(2022, 85 min)
Director: Adam Kalderon
Studio: Strand Releasing
Speedos, water, desire... and only one ticket to the Olympics! Erez (Omer Perelman Striks), a rising star in the Israeli swimming scene, arrives at a godforsaken training camp held in a boarding school - where only one winning athlete will get a ticket to the Olympics. There he meets the beautiful and talented Nevo (Asaf Jonas), who awakens subconscious desires in him. However, their swimming coach does not believe in friendship between competitors. Warned to stay away from Nevo, Erez is way too attracted to him to give up completely. In between practices, he attempts to act upon his feelings and comes to believe that winning a medal is less important than winning Nevo's heart. A critically-acclaimed film festival hit from up-and-coming Israeli director Adam Kalderon, The Swimmer is a sexy and boldly provocative crowd-pleaser
“Competitive sports are a tragedy for the body and soul,” Paloma (Nadia Kucher), the house mother at a dumpy training camp for swimmers, sagely tells Erez (Omer Perelman Striks). He’s sitting in an ice bath after working out too hard, the literal chains on his back during push-ups causing him to collapse in pain. An indelicate visual metaphor, perhaps, but the writer-director Adam Kalderon nonetheless renders his film “The Swimmer” with style and rich psychology. Sweat pools around the athlete’s body and the thin line between ambition and obsession is entrancingly legible on Striks’s face.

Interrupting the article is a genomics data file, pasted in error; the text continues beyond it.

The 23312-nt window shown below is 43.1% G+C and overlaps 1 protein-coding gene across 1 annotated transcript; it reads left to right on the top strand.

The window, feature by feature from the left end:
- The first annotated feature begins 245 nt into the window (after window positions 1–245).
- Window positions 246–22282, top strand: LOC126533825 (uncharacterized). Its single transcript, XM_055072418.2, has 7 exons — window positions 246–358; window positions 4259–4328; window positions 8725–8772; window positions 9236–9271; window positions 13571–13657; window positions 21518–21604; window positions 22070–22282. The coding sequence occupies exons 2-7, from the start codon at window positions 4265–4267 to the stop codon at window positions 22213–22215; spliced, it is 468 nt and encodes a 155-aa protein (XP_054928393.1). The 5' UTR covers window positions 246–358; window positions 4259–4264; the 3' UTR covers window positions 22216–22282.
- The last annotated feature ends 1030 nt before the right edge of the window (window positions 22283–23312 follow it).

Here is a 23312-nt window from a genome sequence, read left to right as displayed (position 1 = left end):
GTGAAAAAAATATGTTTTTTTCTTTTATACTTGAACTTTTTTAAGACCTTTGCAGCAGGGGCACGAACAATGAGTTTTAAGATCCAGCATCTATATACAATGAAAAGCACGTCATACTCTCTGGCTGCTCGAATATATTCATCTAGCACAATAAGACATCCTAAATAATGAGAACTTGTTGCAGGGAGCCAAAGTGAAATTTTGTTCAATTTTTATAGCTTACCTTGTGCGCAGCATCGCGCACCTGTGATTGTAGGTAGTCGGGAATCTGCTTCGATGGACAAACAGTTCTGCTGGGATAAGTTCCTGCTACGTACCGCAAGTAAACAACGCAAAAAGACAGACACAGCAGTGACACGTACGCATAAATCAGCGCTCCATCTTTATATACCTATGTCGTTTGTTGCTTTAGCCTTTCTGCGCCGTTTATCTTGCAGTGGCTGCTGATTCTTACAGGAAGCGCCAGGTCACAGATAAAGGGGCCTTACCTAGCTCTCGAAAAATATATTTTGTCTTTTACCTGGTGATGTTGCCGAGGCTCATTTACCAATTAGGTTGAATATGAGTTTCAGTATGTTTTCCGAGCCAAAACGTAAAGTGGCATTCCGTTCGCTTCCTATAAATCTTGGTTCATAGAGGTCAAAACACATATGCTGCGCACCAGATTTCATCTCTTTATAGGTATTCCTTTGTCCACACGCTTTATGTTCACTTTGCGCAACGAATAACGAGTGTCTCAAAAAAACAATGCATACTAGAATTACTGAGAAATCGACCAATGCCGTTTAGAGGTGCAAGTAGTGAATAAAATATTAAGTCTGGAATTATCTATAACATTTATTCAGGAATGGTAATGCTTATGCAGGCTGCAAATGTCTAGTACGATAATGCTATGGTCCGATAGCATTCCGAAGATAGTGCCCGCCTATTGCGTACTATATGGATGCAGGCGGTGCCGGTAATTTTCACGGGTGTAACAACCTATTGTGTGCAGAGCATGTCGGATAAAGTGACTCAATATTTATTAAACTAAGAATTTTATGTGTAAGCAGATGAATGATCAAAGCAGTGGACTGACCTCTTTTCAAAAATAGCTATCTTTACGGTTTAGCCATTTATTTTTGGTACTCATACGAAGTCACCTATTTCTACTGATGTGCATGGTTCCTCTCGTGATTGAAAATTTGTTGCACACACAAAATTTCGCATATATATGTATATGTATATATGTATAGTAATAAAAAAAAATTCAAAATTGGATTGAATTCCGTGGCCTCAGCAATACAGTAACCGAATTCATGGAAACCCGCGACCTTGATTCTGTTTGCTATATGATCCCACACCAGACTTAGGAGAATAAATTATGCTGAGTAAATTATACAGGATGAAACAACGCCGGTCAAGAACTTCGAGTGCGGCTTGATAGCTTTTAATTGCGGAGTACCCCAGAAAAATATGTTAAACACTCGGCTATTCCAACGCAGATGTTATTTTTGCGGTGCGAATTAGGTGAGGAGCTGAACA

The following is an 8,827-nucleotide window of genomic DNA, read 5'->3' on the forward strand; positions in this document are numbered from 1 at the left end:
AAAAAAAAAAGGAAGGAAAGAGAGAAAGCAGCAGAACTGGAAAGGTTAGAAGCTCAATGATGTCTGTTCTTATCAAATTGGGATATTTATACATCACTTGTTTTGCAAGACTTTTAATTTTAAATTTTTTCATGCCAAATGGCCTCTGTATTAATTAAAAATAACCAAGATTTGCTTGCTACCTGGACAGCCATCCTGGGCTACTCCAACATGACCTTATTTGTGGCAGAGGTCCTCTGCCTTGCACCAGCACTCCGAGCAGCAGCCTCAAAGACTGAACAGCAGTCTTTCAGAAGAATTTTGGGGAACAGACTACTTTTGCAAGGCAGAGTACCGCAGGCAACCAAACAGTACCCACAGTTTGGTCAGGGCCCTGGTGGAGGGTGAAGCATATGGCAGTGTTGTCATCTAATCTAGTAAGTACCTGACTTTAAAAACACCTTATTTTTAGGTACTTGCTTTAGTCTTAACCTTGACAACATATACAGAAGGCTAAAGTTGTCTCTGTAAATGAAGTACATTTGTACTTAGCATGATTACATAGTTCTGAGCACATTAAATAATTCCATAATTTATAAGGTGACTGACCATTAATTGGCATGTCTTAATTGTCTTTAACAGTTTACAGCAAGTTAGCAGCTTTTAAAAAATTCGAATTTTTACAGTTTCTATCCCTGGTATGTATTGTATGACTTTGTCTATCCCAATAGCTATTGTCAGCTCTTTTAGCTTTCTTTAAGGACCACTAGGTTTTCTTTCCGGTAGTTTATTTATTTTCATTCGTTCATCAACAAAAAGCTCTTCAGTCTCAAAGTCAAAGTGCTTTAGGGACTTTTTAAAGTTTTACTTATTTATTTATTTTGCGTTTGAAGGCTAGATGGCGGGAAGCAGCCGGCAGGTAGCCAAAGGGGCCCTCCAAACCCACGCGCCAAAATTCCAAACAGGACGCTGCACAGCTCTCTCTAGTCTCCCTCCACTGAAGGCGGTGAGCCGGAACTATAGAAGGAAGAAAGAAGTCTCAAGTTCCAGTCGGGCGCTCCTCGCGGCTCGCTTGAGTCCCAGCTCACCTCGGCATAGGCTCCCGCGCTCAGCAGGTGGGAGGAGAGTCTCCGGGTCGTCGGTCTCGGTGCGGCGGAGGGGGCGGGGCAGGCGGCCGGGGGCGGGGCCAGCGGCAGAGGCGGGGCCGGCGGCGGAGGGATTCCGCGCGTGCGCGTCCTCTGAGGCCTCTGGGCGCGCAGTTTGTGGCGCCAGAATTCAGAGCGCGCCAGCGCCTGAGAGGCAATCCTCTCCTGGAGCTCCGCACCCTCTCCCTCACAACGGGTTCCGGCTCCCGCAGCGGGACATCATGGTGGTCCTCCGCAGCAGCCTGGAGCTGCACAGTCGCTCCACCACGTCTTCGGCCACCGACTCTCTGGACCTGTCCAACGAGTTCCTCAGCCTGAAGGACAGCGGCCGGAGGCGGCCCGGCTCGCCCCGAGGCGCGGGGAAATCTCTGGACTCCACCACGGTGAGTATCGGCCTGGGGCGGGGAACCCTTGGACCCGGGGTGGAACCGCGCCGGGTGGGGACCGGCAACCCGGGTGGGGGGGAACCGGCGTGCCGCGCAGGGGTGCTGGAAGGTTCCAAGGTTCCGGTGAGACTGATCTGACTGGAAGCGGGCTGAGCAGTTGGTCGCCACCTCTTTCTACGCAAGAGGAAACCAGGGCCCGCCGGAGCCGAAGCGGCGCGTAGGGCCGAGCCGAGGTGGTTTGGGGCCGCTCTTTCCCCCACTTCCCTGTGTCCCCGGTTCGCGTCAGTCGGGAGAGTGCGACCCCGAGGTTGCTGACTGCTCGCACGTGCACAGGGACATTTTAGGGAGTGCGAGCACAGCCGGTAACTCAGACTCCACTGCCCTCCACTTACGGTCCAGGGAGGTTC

For Erez, the possibility of an astronomical rise in the world of competitive swimming is on the horizon, just within reach. So is the Olympic dream of his increasingly aggressive and passively homophobic coach, Dima (Igal Reznik). But when Erez finds himself in a somewhat ambiguous tête-à-tête with another swimmer, the almost as good Nevo (Asaf Jonas), he’s torn between what he wants more: sex or success. Dima, ravenous for his own chance at winning, puts the two in psychological warfare with one another.
“The Swimmer” distinguishes itself from other L.G.B.T.Q. sports dramas less in what the story is and more in how it’s told. Kalderon and the cinematographer Ofer Inov make Adonises out of the film’s athletes, but the film goes beyond mere marble-body ogling in its equal attention to the physical, psychological and emotional toll that training takes on Erez and Nevo. Kalderon finds the intensity of desire and competition in the cracks of the statue.
-- Review by Kyle Turner, New York Times (http://www.nytimes.com)